Thursday, 5 June 2014

A Church of Global warming "synod" in the Hudson Bay Lowlands

An assembly of the clergy and sometimes also the laity in a diocese or other division of a particular church.
(Definition of a synod, Google)

If anybody had any doubts about the climate change establishment being a religious sect, read the description below of a gathering of climat change tourists in the Hudson Bay Lowlands. The proceedings, which are called "synods", are led by Dr. Peter Kershaw, a University of Alberta scientist:

"My big hope is always that a group goes away with the feeling that they've made a contribution," says Kershaw, who has hosted dozens of such synods.
Indeed, we each now counted ourselves ambassadors of awareness.
Furthermore, the group had transformed from strangers to people who could work, have fun and learn together despite disparate sensibilities, ages, and backgrounds. The reasons too easily found for not getting along with someone elsewhere are routed in such situations by the camaraderie of understanding and revelation. --

For example, Lisa Silliman-French, a 48-year-old college instructor from Texas, was on her fifth Earthwatch trip. She'd started with leatherback sea turtles in Trinidad and subsequently voyaged to Central America and Africa on endangered animal projects. "I love giving my time to those kind of things," she'd shared one night. "It connects you; opens your mind but narrows your focus — you know? Doing something keeps you from getting too frustrated, where you could drive yourself insane and not make a difference."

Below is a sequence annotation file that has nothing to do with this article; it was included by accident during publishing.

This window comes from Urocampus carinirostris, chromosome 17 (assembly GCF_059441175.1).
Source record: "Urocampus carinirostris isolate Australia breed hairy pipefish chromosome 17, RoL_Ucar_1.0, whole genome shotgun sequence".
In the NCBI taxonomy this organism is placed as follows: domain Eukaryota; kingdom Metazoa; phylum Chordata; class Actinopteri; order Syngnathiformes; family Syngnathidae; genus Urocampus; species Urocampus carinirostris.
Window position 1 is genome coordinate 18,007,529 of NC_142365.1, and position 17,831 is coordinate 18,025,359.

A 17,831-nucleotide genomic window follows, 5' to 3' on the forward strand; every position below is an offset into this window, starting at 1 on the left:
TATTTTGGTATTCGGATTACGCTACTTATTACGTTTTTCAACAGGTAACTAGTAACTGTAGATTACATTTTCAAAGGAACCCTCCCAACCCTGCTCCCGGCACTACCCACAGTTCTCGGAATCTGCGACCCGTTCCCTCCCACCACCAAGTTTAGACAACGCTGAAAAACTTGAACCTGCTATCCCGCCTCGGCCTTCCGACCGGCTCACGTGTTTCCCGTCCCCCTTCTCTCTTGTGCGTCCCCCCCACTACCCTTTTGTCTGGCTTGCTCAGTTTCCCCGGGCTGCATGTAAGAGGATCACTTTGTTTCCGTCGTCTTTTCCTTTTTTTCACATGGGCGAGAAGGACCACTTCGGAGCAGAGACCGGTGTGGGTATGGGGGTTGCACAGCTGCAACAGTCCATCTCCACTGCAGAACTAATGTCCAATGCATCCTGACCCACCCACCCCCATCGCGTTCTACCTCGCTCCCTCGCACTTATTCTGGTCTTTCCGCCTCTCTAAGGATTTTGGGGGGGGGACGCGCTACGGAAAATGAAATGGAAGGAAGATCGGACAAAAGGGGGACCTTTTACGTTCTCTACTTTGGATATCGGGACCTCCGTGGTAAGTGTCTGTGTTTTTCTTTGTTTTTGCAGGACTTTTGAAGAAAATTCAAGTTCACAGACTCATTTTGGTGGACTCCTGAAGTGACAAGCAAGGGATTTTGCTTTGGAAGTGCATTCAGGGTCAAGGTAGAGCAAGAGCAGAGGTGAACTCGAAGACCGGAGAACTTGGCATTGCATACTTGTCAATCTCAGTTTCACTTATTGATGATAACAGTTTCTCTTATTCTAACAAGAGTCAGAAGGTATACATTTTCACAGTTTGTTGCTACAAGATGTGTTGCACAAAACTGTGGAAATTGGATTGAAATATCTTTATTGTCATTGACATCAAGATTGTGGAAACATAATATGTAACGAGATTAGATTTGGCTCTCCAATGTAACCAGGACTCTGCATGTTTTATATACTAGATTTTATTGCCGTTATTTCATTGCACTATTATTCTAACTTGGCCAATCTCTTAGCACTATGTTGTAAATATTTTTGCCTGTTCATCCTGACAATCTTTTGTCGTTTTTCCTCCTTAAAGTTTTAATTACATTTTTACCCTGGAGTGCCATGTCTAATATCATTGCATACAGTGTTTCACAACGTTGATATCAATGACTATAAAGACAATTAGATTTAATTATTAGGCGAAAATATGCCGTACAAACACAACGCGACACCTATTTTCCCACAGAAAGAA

Her first trip had been alone, but she'd gone on Earthwatch trips with friends, relatives, even people met on previous ones. Churchill offered the possibility of seeing polar bears, true, but mostly she'd wanted to get far enough north to see an environment truly impacted by climate change. "I can't understand people who won't open a door to the idea," she tells me. "It's like they're on a narrow path with no lights. I'm hoping to open the door a crack for, like, 50 people in my life and pass it on. Look at Kaylee—I met her in an airport on my way home from an Earthwatch trip; she asked what we were doing and when I told her, she lit right up."
Kaylee Spacizek, Environmental Sustainability Manager for Pepsi Co.'s global operations based in Houston, was indeed kneeling with us on the tundra swatting mosquitoes. "I'm trained as a chemical engineer," she says. "When I started (at Pepsi) I had zero environmental knowledge, but seeing An Inconvenient Truth changed my life. Since then it has been one big revelation after another. But it's difficult to converse with co-workers about climate change, and that's a large part of why I'm here."

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